Fab 1F4 is unable to bind to the E proteins near the 3‐fold vertices (molecule C) (Fig 4A). Superposition of the three individual E protein molecules did not show significant structural differences, suggesting that the lack of binding of Fab to molecule C may be due to steric hindrance caused by the neighboring E proteins (Fig 7A). Comparison of the accessibility of the epitopes on the three E proteins in an asymmetric unit showed that the epitopes on molecules A and B are completely exposed (Fig 7B and C), while the epitope on C molecule (near to 3‐fold vertices) is partially covered by DIII of a neighboring E protein (Fig 7D).
HMAb 1F4 is a strongly neutralizing Ab against DENV1, as shown in vitro (Fig 1) and in the AG129 mouse model (Fig 2). As observed previously (Beltramello et al, 2010; De Alwis et al, 2012), potent HMAbs usually bind to quaternary structure‐dependent epitopes, as determined by the ability of the Ab to bind to whole virus particles and not rE protein in ELISAs. HMAb 1F4 is unique compared to the previously published HMAbs (Kaufmann et al, 2010; Teoh et al, 2012) that bind to quaternary structure‐dependent epitopes, as HMAb 1F4 does not bind across the interface between separate E proteins. Instead, it recognizes E protein monomers that adopt a conformation that only exists when the protein is displayed on virus particles.
The cryo‐EM structure of another strongly neutralizing DENV1‐specific HMAb, 14c10, in complex with DENV1 had been solved previously (Teoh et al, 2012). Comparison of the HMAb 1F4 and 14c10 epitopes showed that HMAb 1F4 binds to an E protein monomer whereas 14c10 binds across two E proteins (Fig 8). Both HMAbs 1F4 and 14c10 bind mainly to DI and the hinge between DI and DII. In addition, HMAb 14c10 also binds to the DIII of a neighboring E protein. There is another report of the crystal structure of a chimpanzee Fab 5H2 complexed with DENV4 E protein (Cockburn et al, 2012). The MAb 5H2 is a DENV4 specific antibody that binds to DI (Lai et al, 2007). The complex structure showed that the MAb 5H2 epitope is located on β‐strands Fo, Go,Ho and the loops between them as well as the loop downstream of β‐strand Io (DI‐DIII linker). Similar interactions between Fab and amino residues on β‐strands Fo and Go and the loop FoGo were also found in the complex structure of Fab 14c10 (Teoh et al, 2012) and 1F4 (Fig 4 and 8), but interactions with DI‐II hinge region was not observed in the Fab 5H2 complex structure. Since the Fab 5H2 complex structure is a crystal structure, its ability to bind across E proteins and also the level of occupancy on the DENV particle surface are unknown. However, analysis of the epitopes on all three E protein molecules in an asymmetric unit suggests that the epitope would be occluded in the E protein near the three‐fold vertices (molecule C) (Fig 8). The observation that the epitopes bound by HMAbs 14c10 and 1F4 overlap at the DI‐DII hinge and it is not recognized by chimpanzee MAb 5H2 suggests that this region could be important in eliciting type‐specific neutralizing antibody responses in humans.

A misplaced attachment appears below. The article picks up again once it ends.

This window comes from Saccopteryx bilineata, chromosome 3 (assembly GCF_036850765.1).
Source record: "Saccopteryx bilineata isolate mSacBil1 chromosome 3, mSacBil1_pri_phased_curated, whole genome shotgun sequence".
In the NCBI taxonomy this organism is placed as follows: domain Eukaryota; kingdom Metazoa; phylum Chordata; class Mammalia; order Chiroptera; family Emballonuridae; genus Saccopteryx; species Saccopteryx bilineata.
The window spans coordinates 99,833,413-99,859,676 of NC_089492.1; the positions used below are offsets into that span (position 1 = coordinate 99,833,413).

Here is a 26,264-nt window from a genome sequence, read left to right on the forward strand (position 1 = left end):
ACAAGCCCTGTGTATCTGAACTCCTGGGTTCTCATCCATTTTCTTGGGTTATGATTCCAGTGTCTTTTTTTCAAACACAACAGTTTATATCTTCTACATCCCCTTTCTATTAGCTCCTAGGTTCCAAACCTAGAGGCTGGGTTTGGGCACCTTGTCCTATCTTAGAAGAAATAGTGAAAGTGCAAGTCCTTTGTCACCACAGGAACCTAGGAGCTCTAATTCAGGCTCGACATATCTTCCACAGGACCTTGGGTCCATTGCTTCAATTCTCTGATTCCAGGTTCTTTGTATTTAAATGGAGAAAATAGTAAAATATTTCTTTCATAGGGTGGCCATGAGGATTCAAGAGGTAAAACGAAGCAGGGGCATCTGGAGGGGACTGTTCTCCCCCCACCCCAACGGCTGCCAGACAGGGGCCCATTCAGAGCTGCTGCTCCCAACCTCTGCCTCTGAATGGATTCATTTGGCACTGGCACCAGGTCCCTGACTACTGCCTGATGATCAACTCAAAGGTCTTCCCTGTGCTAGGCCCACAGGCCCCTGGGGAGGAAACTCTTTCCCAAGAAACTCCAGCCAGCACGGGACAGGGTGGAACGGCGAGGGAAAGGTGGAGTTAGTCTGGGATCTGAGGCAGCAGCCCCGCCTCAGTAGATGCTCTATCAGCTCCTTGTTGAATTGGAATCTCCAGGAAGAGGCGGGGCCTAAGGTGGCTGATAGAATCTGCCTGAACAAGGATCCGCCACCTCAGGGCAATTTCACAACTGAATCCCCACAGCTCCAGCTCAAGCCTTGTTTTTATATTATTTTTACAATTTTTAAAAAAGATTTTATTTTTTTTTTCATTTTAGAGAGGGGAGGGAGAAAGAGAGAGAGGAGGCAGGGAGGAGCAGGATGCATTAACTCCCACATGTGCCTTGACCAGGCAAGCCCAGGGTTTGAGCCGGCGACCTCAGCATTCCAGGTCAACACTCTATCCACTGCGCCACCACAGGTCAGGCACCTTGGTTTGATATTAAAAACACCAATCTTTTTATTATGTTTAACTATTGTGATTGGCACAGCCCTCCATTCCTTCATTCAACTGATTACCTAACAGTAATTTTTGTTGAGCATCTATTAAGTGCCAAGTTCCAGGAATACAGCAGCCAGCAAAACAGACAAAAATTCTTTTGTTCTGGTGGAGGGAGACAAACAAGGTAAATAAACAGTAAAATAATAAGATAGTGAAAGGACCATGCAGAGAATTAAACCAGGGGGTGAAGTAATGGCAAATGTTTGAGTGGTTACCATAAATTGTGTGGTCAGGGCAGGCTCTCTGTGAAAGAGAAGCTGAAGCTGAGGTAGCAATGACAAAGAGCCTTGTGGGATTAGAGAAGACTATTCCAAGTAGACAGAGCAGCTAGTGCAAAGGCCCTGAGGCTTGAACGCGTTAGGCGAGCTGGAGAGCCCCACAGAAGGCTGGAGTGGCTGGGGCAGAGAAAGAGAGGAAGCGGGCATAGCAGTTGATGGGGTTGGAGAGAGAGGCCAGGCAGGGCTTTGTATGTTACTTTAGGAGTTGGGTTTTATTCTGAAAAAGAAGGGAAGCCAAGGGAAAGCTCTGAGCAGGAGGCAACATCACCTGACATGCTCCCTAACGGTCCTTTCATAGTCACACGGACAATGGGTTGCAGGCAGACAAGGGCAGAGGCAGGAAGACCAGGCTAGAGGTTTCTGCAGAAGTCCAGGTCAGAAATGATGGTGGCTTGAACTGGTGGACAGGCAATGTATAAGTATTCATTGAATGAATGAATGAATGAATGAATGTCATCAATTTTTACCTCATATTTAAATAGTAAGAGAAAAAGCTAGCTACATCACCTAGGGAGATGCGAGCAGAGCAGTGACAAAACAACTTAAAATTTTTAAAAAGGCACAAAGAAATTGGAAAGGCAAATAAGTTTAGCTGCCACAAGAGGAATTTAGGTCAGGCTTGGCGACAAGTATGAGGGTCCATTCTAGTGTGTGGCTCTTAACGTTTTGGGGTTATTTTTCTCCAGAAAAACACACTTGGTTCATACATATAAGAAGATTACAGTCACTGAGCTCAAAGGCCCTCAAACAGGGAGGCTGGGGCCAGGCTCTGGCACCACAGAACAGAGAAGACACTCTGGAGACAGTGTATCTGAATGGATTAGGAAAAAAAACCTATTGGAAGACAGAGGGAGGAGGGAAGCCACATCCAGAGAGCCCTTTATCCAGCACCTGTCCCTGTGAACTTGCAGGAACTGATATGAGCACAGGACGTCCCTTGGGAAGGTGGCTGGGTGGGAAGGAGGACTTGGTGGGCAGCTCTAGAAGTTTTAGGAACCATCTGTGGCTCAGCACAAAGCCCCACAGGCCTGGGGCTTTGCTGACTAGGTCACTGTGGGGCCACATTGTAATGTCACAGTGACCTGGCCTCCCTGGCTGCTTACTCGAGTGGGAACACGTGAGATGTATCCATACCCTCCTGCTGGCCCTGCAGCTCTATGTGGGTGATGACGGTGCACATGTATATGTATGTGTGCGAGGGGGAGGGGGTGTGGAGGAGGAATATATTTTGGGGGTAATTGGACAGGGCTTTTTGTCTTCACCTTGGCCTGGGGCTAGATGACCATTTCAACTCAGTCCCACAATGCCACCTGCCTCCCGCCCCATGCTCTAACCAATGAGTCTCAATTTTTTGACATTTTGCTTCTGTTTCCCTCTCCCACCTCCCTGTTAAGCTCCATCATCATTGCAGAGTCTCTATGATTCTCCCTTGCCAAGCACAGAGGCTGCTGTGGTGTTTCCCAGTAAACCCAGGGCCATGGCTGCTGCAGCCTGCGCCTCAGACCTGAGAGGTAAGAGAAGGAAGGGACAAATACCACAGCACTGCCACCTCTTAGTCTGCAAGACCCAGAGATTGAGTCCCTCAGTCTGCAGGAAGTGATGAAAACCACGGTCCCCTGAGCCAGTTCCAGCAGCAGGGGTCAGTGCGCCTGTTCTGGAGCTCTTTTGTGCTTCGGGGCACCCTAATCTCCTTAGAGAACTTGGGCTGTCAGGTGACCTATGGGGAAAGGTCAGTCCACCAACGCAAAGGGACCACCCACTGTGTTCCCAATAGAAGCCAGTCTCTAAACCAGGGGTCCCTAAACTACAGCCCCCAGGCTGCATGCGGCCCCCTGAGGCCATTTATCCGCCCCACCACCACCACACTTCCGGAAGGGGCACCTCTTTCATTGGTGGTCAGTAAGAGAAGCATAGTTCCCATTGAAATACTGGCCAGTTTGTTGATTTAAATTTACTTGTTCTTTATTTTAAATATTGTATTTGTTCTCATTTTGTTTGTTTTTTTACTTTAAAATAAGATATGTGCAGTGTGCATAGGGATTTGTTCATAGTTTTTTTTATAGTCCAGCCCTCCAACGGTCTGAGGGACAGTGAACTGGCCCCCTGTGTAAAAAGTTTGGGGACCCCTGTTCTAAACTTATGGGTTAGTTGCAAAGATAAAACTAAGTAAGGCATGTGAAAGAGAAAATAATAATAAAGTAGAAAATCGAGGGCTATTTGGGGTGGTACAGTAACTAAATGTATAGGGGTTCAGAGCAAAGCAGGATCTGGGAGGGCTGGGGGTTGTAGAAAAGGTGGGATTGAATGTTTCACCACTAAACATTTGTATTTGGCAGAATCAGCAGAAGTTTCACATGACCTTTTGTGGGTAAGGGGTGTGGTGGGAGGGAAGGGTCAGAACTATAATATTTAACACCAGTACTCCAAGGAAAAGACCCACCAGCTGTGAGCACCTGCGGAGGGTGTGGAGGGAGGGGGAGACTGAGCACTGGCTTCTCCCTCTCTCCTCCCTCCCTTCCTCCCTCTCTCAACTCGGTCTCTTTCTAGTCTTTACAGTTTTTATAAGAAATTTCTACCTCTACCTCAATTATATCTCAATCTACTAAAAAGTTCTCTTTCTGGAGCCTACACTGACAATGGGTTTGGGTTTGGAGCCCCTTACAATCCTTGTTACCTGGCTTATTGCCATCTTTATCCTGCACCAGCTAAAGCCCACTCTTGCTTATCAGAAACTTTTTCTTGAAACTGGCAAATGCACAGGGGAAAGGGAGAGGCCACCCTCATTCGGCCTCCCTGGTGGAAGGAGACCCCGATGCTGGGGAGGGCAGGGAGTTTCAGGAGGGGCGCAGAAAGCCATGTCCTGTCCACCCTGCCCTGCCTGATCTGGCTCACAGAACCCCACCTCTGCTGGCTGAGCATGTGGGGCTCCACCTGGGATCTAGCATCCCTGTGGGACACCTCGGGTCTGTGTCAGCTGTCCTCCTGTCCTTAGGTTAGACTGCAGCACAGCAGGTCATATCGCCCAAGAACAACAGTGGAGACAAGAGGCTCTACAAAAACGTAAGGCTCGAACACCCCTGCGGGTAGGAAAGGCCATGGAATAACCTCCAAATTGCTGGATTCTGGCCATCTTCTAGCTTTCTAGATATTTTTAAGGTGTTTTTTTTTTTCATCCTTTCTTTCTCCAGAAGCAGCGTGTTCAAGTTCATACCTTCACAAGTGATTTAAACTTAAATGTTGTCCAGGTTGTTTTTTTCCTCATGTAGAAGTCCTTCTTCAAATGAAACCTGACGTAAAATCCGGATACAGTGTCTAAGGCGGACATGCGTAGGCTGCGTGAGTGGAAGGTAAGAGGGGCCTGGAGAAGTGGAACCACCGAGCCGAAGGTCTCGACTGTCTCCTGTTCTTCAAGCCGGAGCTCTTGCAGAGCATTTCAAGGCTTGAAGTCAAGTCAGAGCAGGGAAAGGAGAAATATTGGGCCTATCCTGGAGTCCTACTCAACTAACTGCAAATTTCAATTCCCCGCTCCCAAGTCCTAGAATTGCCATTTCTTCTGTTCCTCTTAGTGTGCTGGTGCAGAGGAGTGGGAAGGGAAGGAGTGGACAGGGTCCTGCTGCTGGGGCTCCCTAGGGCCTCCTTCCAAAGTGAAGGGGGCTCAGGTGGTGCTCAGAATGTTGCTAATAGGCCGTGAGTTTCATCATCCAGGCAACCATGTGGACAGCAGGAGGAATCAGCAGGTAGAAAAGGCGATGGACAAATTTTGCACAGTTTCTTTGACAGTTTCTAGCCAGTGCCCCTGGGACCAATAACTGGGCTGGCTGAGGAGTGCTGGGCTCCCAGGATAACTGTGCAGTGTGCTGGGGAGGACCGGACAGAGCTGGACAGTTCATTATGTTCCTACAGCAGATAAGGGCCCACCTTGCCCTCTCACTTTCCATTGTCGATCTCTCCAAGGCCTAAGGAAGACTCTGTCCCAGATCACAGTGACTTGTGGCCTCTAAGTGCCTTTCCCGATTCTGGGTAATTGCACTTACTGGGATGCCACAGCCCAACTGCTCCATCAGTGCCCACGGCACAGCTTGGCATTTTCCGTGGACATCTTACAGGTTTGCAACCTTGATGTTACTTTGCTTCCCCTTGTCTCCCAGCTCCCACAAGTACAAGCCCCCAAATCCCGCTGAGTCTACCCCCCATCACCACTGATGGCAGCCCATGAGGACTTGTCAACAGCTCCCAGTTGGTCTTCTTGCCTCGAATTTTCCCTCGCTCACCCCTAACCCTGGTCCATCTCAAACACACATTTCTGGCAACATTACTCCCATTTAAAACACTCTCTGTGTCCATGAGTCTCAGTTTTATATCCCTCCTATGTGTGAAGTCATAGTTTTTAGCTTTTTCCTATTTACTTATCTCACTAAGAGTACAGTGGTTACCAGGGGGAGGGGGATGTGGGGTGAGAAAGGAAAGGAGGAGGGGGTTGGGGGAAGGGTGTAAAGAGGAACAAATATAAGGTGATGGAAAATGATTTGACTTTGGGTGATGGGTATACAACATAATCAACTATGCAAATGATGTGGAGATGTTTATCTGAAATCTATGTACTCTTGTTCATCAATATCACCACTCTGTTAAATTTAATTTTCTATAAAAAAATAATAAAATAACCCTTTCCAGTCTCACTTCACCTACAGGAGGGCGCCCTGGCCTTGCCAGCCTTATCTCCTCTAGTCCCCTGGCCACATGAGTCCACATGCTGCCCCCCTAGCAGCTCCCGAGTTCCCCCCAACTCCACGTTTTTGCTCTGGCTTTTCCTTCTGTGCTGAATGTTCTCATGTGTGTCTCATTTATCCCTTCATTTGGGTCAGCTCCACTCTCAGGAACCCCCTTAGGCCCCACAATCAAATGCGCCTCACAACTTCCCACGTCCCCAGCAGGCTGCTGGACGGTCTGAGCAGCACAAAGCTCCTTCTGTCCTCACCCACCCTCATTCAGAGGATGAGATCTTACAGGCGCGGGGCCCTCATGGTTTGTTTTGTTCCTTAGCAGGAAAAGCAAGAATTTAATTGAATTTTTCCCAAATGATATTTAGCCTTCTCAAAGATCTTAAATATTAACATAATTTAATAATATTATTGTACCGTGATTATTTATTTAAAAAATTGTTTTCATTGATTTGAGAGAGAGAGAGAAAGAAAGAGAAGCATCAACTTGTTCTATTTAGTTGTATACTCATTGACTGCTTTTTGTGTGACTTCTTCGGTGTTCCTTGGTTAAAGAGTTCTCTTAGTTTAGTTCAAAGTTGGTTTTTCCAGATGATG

Although Fab 1F4 binds to E protein monomers on the virus, it was reported that HMAb 1F4 only binds to intact virus but not to rE protein (De Alwis et al, 2012). This indicates that Ab binding may requires a certain E protein conformation that is only present when the E protein is assembled on the virus. Part of the Fab 1F4 epitope is located on the kl loop (273–276) in the DI‐II hinge (Fig 9A). Notably, residue 274 in the kl loop was reported to be important for HMAb 1F4 binding, since one escape mutant virus containing a substitution at this position (G274E) completely abolished Ab binding (De Alwis et al, 2012). When DI of the crystal structures of the DENV2 and DENV3 rE proteins were superimposed onto DI of the E proteins from the cryo‐EM structures of whole virus, the conformation and orientation of the kl loop of the rE proteins were observed to be more variable than that of the virus E proteins (Fig 9A and B). The hinge angle of the E protein on the virus particle is likely to be stabilized by the interactions between E to E ectodomains and also E ectodomains with the membrane‐associated E and M stem regions (Kostyuchenko et al, 2013) (supplementary Fig 3).